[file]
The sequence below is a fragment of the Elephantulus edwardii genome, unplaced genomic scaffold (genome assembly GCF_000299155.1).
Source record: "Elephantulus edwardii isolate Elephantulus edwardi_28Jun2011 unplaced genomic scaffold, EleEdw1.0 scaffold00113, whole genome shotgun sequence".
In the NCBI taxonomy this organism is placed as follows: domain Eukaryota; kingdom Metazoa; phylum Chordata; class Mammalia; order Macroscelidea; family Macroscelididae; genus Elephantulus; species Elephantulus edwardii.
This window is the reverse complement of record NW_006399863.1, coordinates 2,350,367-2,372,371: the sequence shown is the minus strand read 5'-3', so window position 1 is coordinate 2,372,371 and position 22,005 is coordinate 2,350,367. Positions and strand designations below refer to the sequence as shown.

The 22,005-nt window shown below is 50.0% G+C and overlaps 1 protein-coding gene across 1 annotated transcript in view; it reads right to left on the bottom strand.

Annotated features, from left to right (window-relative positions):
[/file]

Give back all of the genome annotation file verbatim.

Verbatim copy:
The sequence below is a fragment of the Elephantulus edwardii genome, unplaced genomic scaffold (genome assembly GCF_000299155.1).
Source record: "Elephantulus edwardii isolate Elephantulus edwardi_28Jun2011 unplaced genomic scaffold, EleEdw1.0 scaffold00113, whole genome shotgun sequence".
In the NCBI taxonomy this organism is placed as follows: domain Eukaryota; kingdom Metazoa; phylum Chordata; class Mammalia; order Macroscelidea; family Macroscelididae; genus Elephantulus; species Elephantulus edwardii.
This window is the reverse complement of record NW_006399863.1, coordinates 2,350,367-2,372,371: the sequence shown is the minus strand read 5'-3', so window position 1 is coordinate 2,372,371 and position 22,005 is coordinate 2,350,367. Positions and strand designations below refer to the sequence as shown.

The 22,005-nt window shown below is 50.0% G+C and overlaps 1 protein-coding gene across 1 annotated transcript in view; it reads right to left on the bottom strand.

Annotated features, from left to right (window-relative positions):